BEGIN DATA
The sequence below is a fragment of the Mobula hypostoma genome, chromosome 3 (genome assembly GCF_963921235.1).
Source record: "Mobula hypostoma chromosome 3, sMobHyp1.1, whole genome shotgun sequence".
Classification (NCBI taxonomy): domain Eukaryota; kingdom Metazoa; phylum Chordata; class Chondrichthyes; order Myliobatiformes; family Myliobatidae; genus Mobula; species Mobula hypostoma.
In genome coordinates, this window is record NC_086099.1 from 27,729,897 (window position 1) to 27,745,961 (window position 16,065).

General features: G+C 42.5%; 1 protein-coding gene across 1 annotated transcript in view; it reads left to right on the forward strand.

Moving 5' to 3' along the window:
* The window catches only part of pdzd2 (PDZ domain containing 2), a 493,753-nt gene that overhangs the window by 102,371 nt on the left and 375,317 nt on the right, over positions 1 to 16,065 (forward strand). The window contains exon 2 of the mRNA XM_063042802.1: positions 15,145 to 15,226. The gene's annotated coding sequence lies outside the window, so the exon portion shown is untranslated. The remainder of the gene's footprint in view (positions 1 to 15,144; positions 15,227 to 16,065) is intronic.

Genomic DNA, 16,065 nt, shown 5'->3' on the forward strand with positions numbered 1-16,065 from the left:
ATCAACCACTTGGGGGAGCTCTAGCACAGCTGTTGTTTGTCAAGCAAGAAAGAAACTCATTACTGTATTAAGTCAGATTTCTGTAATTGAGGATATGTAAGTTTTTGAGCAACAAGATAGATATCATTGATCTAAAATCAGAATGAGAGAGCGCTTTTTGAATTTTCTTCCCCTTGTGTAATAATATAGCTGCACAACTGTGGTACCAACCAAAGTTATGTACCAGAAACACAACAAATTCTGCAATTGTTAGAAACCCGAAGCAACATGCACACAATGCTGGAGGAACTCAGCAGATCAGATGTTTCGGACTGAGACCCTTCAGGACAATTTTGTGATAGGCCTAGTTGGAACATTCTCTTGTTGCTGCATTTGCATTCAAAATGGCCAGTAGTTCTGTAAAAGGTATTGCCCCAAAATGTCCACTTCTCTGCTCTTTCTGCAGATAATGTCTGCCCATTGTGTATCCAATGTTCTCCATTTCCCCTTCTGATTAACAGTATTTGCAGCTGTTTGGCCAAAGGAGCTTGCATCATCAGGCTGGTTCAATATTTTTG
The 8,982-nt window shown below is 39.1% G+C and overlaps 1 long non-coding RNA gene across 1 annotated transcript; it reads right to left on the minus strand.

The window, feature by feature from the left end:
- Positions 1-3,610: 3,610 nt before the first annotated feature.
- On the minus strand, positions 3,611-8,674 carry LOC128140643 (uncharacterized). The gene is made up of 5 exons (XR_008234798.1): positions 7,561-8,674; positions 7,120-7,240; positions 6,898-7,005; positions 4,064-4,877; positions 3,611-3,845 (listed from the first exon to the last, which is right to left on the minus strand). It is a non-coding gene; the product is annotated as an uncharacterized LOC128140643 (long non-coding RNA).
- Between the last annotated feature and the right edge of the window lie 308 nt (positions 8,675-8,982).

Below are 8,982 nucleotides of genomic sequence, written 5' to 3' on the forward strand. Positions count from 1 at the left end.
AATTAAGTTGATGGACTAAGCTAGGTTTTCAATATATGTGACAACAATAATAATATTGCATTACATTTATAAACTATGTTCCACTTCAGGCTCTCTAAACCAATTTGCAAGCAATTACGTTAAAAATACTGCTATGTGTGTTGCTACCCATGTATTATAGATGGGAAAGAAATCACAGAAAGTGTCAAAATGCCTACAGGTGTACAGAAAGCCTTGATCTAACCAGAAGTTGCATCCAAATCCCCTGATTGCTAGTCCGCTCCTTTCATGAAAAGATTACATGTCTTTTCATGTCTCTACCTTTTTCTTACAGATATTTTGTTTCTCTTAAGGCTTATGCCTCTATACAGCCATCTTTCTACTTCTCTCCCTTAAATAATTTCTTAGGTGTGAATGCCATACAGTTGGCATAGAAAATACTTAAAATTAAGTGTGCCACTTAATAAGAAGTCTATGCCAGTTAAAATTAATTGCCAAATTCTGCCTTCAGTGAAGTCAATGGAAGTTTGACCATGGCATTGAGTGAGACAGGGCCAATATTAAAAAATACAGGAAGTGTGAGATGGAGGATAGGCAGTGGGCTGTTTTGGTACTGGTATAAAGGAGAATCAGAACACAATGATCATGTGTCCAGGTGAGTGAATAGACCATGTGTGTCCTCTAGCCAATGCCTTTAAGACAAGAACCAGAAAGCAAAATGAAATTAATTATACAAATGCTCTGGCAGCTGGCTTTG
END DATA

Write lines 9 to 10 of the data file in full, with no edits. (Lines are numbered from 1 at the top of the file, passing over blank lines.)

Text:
ATCAACCACTTGGGGGAGCTCTAGCACAGCTGTTGTTTGTCAAGCAAGAAAGAAACTCATTACTGTATTAAGTCAGATTTCTGTAATTGAGGATATGTAAGTTTTTGAGCAACAAGATAGATATCATTGATCTAAAATCAGAATGAGAGAGCGCTTTTTGAATTTTCTTCCCCTTGTGTAATAATATAGCTGCACAACTGTGGTACCAACCAAAGTTATGTACCAGAAACACAACAAATTCTGCAATTGTTAGAAACCCGAAGCAACATGCACACAATGCTGGAGGAACTCAGCAGATCAGATGTTTCGGACTGAGACCCTTCAGGACAATTTTGTGATAGGCCTAGTTGGAACATTCTCTTGTTGCTGCATTTGCATTCAAAATGGCCAGTAGTTCTGTAAAAGGTATTGCCCCAAAATGTCCACTTCTCTGCTCTTTCTGCAGATAATGTCTGCCCATTGTGTATCCAATGTTCTCCATTTCCCCTTCTGATTAACAGTATTTGCAGCTGTTTGGCCAAAGGAGCTTGCATCATCAGGCTGGTTCAATATTTTTG
The 8,982-nt window shown below is 39.1% G+C and overlaps 1 long non-coding RNA gene across 1 annotated transcript; it reads right to left on the minus strand.